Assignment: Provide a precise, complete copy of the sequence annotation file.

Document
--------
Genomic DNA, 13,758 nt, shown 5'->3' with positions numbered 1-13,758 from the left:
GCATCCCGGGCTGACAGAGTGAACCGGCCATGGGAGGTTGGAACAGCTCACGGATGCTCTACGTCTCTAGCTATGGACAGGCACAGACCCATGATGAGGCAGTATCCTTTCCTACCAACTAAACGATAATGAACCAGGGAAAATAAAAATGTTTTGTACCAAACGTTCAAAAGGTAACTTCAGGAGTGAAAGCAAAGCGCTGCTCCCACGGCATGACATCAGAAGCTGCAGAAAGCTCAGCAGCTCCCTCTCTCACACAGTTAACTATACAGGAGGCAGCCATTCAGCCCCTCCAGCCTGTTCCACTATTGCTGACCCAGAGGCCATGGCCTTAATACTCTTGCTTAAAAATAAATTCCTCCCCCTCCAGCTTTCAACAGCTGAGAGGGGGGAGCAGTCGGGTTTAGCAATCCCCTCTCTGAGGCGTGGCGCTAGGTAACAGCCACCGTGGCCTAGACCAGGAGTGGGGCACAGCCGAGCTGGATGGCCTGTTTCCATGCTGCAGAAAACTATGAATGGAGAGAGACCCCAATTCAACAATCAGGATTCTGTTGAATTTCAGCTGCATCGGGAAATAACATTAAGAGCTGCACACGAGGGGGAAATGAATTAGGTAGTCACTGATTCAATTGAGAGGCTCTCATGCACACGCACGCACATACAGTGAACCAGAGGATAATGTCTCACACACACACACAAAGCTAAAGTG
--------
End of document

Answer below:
Genomic DNA, 13,758 nt, shown 5'->3' with positions numbered 1-13,758 from the left:
GCATCCCGGGCTGACAGAGTGAACCGGCCATGGGAGGTTGGAACAGCTCACGGATGCTCTACGTCTCTAGCTATGGACAGGCACAGACCCATGATGAGGCAGTATCCTTTCCTACCAACTAAACGATAATGAACCAGGGAAAATAAAAATGTTTTGTACCAAACGTTCAAAAGGTAACTTCAGGAGTGAAAGCAAAGCGCTGCTCCCACGGCATGACATCAGAAGCTGCAGAAAGCTCAGCAGCTCCCTCTCTCACACAGTTAACTATACAGGAGGCAGCCATTCAGCCCCTCCAGCCTGTTCCACTATTGCTGACCCAGAGGCCATGGCCTTAATACTCTTGCTTAAAAATAAATTCCTCCCCCTCCAGCTTTCAACAGCTGAGAGGGGGGAGCAGTCGGGTTTAGCAATCCCCTCTCTGAGGCGTGGCGCTAGGTAACAGCCACCGTGGCCTAGACCAGGAGTGGGGCACAGCCGAGCTGGATGGCCTGTTTCCATGCTGCAGAAAACTATGAATGGAGAGAGACCCCAATTCAACAATCAGGATTCTGTTGAATTTCAGCTGCATCGGGAAATAACATTAAGAGCTGCACACGAGGGGGAAATGAATTAGGTAGTCACTGATTCAATTGAGAGGCTCTCATGCACACGCACGCACATACAGTGAACCAGAGGATAATGTCTCACACACACACACAAAGCTAAAGTG